Liturgical Colour : Purple/Violet
Dear brothers and sisters in Christ, on this day we listened to the words of the Scripture speaking to us about the need for us all to be humble and to accept God’s truth and words, to be open to Him pointing out our errors and weaknesses, our faults and imperfections that we do not end up falling further and further into the trap of sin and evil. For the devil certainly wants us to be kept away by our ego and pride, that we end up distancing ourselves from God.
The devil does not want us to be saved, and he would tempt us to be arrogant and prideful as what we heard today in the story of Naaman the Syrian, who went to the land of Israel seeking for healing from the leprosy he had been suffering from. Naaman sought the prophet Elisha, whose renown for healing and miracles were known far and wide even to the kingdom of Aram in today’s Syria where Naaman came from.
At that time, leprosy was a dreaded disease that was thought to be a curse and terrible ailment that not only disfigured a person’s appearance and made him appear terrible, but it also could spread in the community, leading to the people suffering from leprosy being ostracised and rejected, avoided and resented by the rest of the community. That was why Naaman was desperate to have his leprosy healed by Elisha.
But when Naaman sought the prophet Elisha, he was told to wash himself at the River Jordan seven times, and he would be healed. Immediately Naaman hesitated and was held back by his ego. He argued that Elisha should have come to welcome him personally and perform some wonderful actions and gestures, as most wonder or miracle workers were commonly known to do, and he wanted that to be the way he was healed, as it was easy and most importantly, put him in the superior position, and the prophet Elisha as the one acceding to his desire to be healed.
This was exactly where the devil tried to prevent Naaman from finding healing, not just from leprosy but also from his sinfulness and lack of faith, by placing pride, ego and stubbornness in his way. Naaman was proud and he was tempted by his ego to forgo and disobey the instructions given from God through His prophet Elisha. But thankfully, Naaman’s servant reminded him to be humble and to be open to accept the conditions that he had to fulfil in order for him to be healed. As the servant pointed out, it was a very easy thing for him to do, to bathe seven times in the River Jordan.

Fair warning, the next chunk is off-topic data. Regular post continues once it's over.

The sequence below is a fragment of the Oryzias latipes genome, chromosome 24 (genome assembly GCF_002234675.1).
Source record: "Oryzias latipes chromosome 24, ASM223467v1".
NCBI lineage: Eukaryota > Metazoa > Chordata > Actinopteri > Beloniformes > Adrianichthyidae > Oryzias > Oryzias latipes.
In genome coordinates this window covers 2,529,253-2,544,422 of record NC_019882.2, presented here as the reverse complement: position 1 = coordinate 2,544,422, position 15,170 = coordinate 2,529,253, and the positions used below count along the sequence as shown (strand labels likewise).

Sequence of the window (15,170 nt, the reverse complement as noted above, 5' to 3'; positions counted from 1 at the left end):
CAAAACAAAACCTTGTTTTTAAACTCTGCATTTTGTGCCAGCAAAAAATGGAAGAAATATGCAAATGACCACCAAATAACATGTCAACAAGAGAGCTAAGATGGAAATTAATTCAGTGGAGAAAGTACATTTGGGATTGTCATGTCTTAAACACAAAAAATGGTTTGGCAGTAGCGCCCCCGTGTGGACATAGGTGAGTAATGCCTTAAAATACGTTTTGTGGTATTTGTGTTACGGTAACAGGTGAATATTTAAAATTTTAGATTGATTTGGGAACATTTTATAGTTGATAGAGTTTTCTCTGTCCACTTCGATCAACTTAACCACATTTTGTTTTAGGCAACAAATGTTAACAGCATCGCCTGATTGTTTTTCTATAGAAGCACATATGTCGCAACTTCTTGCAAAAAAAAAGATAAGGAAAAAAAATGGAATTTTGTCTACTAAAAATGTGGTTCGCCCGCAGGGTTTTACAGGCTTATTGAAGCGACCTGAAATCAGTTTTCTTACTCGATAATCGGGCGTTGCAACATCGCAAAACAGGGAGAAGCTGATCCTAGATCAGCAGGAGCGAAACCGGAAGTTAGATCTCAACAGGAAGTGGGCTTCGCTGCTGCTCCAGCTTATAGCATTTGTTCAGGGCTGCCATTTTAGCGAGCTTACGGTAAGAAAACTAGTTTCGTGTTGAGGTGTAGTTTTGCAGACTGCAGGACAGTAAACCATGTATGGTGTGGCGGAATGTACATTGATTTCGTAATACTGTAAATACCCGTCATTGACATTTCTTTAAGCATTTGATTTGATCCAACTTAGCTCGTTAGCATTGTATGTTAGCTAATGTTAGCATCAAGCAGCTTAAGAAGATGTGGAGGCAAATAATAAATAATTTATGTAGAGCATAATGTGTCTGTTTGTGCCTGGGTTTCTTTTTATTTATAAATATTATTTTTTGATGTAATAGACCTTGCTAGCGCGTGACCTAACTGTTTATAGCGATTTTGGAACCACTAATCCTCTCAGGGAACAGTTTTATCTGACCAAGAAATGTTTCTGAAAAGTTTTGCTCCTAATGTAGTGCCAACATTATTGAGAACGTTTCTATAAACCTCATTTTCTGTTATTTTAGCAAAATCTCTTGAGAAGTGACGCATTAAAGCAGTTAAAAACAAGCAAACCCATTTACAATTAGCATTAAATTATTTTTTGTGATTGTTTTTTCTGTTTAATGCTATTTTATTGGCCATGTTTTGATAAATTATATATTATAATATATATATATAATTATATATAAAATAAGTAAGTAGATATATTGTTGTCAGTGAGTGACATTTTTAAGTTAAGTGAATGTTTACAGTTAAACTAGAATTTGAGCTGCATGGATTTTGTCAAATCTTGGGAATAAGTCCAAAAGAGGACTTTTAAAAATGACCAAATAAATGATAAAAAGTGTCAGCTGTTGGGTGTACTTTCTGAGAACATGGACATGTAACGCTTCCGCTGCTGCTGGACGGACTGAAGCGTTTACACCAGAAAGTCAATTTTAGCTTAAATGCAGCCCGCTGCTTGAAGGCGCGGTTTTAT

In the end, Naaman obeyed, humbling himself in obedience to God, by listening to the instructions of Elisha and followed what he had been instructed to do, to the letter. It was through his obedience and humility that he received healing and freedom from his earlier trouble of leprosy. Naaman became a believer and had faith in God from then on, abandoning his pagan beliefs and the pagan ways of his ancestors, in exchange for a new faith in the one and only True God, the same God Who healed him and made him whole once again.
Then now, let us all see the case presented in our Gospel passage today, which was about the time when the Lord Jesus was in His hometown of Nazareth, as He taught among them and performed miracles and healings in thier midst. However, many of the people doubted Him and wondered where Jesus got all of His power and wisdom from, and in fact, they were offended by the face that they knew Him as the Son of a mere village carpenter, St. Joseph, the Lord’s foster-father.
They refused to listen to the Lord or believe in Him because they stubbornly persisted in believing that what they had known earlier about Jesus as the Son of a mere carpenter meant that He could not have attained such power, authority and wisdom. Their prejudices and ego prevented them from having faith as they hardened hearts and minds against God. As such, the Lord could not do much in their midst, and in the end, He left His hometown lamenting for their lack of faith.
Brothers and sisters in Christ, that is why in this season of Lent, we are all encouraged to remove from ourselves our ego and pride, and our excessive attachment to them. We are called to be more humble and be more open to receive chastisement, reminders and advice from God and His servants, through whom He wants us all to be changed and to follow His ways and not our own ways. We are called to have a deeper and better relationship with God, and the best way is for us to keep ourselves connected to Him through prayer, and to be more charitable and generous in giving and loving one another.
Let us all therefore be more vigilant to keep ourselves from the temptations of pride and desire, the obstacles that the devil has put in place to keep us away from God and His salvation. Let us all be humble and be more willing to walk in the path that the Lord has shown us, obeying Him and all that He has asked and taught us to do, as Christians who believe in God, and who ought to put our trust in Him. May God be with us always, and may He bless us in all of our good endeavours. Amen.